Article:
Does Fasting Make You Lose Muscle?

Fasting -- going extended periods without eating -- is often done for religious reasons, but some dieting approaches suggest that fasting can have health benefits. While fasting can help you reduce your weight simply because you consume fewer calories, fasting may also encourage the loss of muscle mass. Consult a doctor prior to starting any diet or new nutritional approach.


Muscle Maintenance Basics

Although working out at the gym is part of the process of building and keeping muscle, lifting weights alone is not sufficient to build or maintain muscle mass. In addition to providing the stimulus for growth via your workouts, you need to supply your body with adequate nutrients for repair, maintenance and new growth. According to the Institute of Medicine, you need to consume 0.8 grams of protein per kilogram of your body weight each day to maintain your muscle and other vital tissues. If you're fasting, you won't be supplying your body with those nutrients, which can lead to muscle loss.

Reduced Rate of Muscle Protein Synthesis

Your body retains and builds tissue through a process known as muscle protein synthesis. Several external and internal factors influence the rate of muscle protein synthesis, including the food you eat. According to research published in The Journal of Nutrition, fasting significantly reduces your body's rate of muscle protein synthesis. Thus, your body will be less able to repair and maintain muscle mass when you're in a fasting state.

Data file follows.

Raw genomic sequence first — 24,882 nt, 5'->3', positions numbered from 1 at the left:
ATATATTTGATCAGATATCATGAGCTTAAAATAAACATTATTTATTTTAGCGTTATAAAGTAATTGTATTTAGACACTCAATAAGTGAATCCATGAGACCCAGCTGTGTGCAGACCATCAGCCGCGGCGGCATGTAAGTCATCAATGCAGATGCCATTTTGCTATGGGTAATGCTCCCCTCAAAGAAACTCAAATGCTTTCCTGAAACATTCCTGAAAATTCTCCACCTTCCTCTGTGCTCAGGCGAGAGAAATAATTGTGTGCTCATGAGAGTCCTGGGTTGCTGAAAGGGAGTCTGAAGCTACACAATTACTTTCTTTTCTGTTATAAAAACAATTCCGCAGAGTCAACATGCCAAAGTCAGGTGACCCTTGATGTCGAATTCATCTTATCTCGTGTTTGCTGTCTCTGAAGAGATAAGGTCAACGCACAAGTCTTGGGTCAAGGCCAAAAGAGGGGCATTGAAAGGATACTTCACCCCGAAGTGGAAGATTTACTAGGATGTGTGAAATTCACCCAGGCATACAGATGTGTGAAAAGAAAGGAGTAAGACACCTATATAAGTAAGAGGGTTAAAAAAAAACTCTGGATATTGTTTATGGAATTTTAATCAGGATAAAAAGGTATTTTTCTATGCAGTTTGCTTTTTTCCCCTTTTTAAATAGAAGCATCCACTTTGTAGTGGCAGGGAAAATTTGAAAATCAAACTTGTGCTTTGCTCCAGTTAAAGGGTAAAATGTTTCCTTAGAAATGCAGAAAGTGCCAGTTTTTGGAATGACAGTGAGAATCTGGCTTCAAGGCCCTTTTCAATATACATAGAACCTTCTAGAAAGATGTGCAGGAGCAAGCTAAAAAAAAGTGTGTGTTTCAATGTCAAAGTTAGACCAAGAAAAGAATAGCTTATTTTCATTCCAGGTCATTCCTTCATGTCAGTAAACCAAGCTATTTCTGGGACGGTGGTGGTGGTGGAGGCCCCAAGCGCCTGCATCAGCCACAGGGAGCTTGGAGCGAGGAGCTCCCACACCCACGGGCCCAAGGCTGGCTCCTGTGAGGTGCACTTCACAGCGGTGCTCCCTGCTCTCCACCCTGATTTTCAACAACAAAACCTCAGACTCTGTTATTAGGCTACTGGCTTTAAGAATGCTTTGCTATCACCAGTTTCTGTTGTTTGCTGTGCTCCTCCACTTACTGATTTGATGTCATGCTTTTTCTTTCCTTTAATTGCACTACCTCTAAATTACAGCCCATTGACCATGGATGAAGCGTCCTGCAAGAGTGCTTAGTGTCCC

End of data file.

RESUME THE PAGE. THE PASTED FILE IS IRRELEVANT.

Fasting and Testosterone

Testosterone is a hormone responsible for secondary sex characteristics, such as facial hair, in men. In addition, the hormone aids in improving body composition by encouraging muscle protein synthesis, muscle gain and fat loss. Levels of this vital hormone are not promoted by fasting; research from the August 1993 issue of the research journal Steroids found that fasting dramatically reduced testosterone levels. Thus, you may be more likely to lose muscle while fasting.

Fasting and IGF-I

Although growth hormone and testosterone are well known for their roles in the maintenance and accrual of muscle mass, other hormones aid in the process as well. Fasting is a traumatic event for your body, so it can have significant effects on physiological factors such as hormone release. According to research from The Journal of Clinical Endocrinology and Metabolism, fasting reduces levels of insulin-like growth factor-I, or IGF-I, a hormone that acts to promote muscle gain and fat reduction.


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This article reflects the views of the writer and does not necessarily reflect the views of Jillian Michaels or